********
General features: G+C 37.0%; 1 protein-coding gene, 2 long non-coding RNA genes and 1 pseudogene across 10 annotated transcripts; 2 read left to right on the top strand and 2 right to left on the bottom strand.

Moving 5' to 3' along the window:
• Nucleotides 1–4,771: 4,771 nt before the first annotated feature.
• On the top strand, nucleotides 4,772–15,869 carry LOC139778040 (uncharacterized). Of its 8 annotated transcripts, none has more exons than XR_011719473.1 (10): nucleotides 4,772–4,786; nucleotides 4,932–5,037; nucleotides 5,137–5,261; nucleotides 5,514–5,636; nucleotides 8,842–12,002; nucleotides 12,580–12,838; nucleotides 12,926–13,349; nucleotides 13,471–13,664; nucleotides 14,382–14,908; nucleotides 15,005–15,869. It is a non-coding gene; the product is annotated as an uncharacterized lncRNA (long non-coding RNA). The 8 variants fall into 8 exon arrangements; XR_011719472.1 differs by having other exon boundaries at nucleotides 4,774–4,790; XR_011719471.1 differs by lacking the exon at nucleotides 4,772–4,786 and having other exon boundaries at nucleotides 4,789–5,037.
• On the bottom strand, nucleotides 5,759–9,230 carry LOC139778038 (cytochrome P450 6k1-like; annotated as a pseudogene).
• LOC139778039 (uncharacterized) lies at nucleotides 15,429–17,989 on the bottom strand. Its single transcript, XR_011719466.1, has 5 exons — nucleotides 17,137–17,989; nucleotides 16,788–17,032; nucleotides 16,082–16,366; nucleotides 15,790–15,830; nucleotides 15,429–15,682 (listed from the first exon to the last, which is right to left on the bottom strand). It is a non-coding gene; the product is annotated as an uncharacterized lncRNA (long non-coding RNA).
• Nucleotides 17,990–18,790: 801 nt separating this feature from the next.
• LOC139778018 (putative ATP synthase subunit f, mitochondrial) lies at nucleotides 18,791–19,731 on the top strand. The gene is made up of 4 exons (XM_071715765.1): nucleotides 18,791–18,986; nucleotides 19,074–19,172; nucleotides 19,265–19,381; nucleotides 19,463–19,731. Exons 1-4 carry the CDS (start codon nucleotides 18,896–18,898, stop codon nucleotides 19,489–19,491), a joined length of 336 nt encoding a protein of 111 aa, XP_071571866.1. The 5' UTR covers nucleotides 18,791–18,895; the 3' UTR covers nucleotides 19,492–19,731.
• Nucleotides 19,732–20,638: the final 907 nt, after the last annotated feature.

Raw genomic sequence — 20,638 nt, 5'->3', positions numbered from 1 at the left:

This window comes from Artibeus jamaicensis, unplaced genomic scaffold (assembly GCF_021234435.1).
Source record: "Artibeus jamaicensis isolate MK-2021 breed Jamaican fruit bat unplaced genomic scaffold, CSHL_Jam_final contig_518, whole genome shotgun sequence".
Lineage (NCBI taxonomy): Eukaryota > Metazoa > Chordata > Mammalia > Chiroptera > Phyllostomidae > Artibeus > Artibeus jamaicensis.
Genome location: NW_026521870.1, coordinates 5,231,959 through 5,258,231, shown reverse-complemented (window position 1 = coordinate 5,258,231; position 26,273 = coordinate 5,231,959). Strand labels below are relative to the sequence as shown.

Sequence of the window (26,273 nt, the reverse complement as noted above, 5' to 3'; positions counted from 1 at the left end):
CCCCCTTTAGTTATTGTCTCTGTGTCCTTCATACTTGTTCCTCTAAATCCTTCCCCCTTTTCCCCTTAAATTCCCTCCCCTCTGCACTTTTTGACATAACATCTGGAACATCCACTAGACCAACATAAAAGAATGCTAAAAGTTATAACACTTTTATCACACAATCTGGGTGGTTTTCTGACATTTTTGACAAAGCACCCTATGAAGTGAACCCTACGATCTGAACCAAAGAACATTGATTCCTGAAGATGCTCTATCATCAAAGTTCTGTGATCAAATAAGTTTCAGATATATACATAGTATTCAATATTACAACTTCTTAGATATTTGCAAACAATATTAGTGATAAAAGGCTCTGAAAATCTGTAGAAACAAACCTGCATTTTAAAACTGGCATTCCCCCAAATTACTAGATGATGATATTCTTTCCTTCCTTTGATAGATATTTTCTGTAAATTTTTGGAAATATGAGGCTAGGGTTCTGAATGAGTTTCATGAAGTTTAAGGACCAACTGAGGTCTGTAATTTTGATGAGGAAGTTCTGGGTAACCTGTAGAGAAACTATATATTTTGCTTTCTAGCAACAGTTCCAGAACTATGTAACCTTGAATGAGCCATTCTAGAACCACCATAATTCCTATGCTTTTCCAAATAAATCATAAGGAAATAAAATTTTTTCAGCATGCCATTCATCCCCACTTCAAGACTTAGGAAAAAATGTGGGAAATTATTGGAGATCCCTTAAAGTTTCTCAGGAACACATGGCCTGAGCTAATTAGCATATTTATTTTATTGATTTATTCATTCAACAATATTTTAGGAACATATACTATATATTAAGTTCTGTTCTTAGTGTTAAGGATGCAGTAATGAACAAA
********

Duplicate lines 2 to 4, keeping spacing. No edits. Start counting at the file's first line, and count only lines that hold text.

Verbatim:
Moving 5' to 3' along the window:
• Nucleotides 1–4,771: 4,771 nt before the first annotated feature.
• On the top strand, nucleotides 4,772–15,869 carry LOC139778040 (uncharacterized). Of its 8 annotated transcripts, none has more exons than XR_011719473.1 (10): nucleotides 4,772–4,786; nucleotides 4,932–5,037; nucleotides 5,137–5,261; nucleotides 5,514–5,636; nucleotides 8,842–12,002; nucleotides 12,580–12,838; nucleotides 12,926–13,349; nucleotides 13,471–13,664; nucleotides 14,382–14,908; nucleotides 15,005–15,869. It is a non-coding gene; the product is annotated as an uncharacterized lncRNA (long non-coding RNA). The 8 variants fall into 8 exon arrangements; XR_011719472.1 differs by having other exon boundaries at nucleotides 4,774–4,790; XR_011719471.1 differs by lacking the exon at nucleotides 4,772–4,786 and having other exon boundaries at nucleotides 4,789–5,037.